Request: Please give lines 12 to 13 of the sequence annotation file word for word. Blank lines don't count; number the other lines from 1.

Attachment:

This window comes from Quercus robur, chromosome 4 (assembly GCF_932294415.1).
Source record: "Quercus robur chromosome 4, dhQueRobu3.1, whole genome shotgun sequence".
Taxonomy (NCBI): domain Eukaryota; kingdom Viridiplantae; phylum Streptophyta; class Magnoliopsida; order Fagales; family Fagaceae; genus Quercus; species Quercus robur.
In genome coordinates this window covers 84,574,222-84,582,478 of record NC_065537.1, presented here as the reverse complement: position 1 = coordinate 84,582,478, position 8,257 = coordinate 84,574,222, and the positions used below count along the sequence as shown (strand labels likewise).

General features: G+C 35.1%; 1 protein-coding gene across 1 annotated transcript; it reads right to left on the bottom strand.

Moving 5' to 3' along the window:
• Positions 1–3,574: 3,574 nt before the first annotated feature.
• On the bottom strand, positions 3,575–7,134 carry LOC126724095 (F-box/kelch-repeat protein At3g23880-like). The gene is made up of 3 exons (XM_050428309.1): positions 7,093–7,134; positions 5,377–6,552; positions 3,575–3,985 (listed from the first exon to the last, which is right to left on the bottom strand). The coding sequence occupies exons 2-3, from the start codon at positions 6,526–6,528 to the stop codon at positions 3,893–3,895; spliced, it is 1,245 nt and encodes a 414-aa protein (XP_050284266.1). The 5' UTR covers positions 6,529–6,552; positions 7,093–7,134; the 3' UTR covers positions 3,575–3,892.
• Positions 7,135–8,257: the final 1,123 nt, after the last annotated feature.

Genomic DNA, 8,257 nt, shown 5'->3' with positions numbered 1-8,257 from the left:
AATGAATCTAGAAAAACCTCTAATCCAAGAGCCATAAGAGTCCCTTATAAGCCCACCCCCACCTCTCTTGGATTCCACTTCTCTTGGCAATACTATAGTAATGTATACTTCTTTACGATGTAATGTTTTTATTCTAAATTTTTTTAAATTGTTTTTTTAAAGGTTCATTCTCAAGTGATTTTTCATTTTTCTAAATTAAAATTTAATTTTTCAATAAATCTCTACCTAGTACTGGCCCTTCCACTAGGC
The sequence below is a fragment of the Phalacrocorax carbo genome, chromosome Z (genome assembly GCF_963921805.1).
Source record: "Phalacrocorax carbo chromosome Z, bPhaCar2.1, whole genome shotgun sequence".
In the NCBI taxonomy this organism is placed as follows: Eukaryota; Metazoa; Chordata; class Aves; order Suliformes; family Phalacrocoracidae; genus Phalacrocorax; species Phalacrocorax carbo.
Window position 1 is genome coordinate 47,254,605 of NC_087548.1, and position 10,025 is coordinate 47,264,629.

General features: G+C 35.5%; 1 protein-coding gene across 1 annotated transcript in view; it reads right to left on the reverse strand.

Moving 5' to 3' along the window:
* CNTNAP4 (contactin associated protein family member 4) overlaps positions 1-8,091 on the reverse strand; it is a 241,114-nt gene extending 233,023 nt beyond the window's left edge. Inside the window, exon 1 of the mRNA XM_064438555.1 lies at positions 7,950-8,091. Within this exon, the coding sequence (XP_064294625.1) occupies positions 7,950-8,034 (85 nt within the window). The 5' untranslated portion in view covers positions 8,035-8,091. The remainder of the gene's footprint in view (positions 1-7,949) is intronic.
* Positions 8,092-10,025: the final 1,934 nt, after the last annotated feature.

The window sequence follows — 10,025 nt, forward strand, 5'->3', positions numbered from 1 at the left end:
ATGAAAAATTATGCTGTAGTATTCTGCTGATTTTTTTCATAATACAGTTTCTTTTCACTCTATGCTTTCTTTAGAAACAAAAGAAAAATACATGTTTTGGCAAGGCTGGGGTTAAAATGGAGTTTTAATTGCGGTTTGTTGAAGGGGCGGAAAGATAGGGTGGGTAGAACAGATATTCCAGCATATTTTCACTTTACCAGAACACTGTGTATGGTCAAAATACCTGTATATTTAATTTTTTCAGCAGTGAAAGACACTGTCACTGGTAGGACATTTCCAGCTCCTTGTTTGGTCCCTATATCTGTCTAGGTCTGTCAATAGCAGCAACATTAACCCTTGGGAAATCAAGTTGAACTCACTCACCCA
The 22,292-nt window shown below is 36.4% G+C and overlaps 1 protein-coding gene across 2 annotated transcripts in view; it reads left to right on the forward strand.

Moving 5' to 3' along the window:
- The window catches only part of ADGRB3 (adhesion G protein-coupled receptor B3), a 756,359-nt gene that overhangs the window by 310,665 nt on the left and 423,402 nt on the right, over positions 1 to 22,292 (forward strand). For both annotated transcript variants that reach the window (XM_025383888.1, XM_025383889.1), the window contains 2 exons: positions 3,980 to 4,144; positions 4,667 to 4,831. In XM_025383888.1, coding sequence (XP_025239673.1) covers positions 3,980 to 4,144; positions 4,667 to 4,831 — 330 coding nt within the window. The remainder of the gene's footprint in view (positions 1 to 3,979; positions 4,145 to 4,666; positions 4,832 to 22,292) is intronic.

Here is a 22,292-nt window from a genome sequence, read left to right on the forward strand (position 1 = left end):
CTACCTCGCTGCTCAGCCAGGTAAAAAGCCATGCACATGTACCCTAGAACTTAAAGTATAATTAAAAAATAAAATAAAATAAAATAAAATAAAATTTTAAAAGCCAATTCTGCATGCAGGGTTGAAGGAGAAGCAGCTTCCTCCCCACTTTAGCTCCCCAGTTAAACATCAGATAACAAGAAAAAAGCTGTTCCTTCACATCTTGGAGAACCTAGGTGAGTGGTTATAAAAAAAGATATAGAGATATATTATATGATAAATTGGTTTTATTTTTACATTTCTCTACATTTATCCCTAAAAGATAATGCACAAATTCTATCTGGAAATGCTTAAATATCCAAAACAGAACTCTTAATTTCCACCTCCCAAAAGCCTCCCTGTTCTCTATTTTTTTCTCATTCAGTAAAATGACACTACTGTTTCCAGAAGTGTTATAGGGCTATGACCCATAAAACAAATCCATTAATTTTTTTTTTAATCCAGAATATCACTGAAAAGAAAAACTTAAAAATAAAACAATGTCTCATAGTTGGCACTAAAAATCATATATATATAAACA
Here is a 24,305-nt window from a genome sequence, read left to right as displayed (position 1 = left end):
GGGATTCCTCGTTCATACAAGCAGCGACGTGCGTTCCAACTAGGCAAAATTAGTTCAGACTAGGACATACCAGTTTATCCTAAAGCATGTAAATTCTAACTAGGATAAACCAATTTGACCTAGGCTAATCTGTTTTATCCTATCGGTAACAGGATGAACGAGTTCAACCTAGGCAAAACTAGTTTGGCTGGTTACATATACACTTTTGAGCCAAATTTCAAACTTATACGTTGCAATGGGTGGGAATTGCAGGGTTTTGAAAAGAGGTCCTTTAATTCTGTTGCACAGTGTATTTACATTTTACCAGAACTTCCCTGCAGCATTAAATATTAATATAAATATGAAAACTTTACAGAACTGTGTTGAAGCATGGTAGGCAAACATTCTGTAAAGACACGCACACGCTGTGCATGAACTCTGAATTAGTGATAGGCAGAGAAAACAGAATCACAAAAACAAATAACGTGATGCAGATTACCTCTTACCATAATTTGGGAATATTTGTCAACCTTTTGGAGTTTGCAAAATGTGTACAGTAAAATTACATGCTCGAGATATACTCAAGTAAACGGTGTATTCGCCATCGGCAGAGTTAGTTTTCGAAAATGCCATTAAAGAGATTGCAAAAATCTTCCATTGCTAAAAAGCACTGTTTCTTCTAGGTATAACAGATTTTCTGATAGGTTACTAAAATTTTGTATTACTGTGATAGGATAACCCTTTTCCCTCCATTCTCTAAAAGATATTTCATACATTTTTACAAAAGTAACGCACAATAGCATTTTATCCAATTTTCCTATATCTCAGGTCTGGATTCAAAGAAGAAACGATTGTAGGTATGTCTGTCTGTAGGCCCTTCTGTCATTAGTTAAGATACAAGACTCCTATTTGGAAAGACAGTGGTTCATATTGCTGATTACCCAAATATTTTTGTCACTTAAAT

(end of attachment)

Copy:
The sequence below is a fragment of the Phalacrocorax carbo genome, chromosome Z (genome assembly GCF_963921805.1).
Source record: "Phalacrocorax carbo chromosome Z, bPhaCar2.1, whole genome shotgun sequence".